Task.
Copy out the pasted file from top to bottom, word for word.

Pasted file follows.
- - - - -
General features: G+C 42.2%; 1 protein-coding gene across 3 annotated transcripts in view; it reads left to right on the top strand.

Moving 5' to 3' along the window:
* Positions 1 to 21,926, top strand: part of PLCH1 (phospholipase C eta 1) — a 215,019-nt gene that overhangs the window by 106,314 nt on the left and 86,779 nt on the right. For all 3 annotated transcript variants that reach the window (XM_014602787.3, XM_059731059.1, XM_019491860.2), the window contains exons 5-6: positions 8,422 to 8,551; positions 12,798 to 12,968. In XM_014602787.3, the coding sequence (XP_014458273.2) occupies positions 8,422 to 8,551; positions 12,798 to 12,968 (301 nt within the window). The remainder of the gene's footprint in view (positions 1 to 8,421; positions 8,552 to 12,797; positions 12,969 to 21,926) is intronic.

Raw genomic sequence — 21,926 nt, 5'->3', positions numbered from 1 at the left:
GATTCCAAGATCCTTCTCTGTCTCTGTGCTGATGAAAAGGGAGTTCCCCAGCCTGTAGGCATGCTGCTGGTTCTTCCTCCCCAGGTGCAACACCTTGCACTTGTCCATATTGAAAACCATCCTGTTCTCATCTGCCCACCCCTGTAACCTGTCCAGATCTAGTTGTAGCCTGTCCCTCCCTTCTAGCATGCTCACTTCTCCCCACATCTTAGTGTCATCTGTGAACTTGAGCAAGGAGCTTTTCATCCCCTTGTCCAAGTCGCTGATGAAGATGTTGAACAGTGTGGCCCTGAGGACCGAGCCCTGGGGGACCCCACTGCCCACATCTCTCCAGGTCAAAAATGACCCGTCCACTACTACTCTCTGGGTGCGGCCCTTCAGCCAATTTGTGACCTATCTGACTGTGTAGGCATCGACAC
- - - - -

General features: G+C 42.2%; 1 protein-coding gene across 3 annotated transcripts in view; it reads left to right on the top strand.

Moving 5' to 3' along the window:
* Positions 1 to 21,926, top strand: part of PLCH1 (phospholipase C eta 1) — a 215,019-nt gene that overhangs the window by 106,314 nt on the left and 86,779 nt on the right. For all 3 annotated transcript variants that reach the window (XM_014602787.3, XM_059731059.1, XM_019491860.2), the window contains exons 5-6: positions 8,422 to 8,551; positions 12,798 to 12,968. In XM_014602787.3, the coding sequence (XP_014458273.2) occupies positions 8,422 to 8,551; positions 12,798 to 12,968 (301 nt within the window). The remainder of the gene's footprint in view (positions 1 to 8,421; positions 8,552 to 12,797; positions 12,969 to 21,926) is intronic.

Raw genomic sequence — 21,926 nt, 5'->3', positions numbered from 1 at the left:
GATTCCAAGATCCTTCTCTGTCTCTGTGCTGATGAAAAGGGAGTTCCCCAGCCTGTAGGCATGCTGCTGGTTCTTCCTCCCCAGGTGCAACACCTTGCACTTGTCCATATTGAAAACCATCCTGTTCTCATCTGCCCACCCCTGTAACCTGTCCAGATCTAGTTGTAGCCTGTCCCTCCCTTCTAGCATGCTCACTTCTCCCCACATCTTAGTGTCATCTGTGAACTTGAGCAAGGAGCTTTTCATCCCCTTGTCCAAGTCGCTGATGAAGATGTTGAACAGTGTGGCCCTGAGGACCGAGCCCTGGGGGACCCCACTGCCCACATCTCTCCAGGTCAAAAATGACCCGTCCACTACTACTCTCTGGGTGCGGCCCTTCAGCCAATTTGTGACCTATCTGACTGTGTAGGCATCGACAC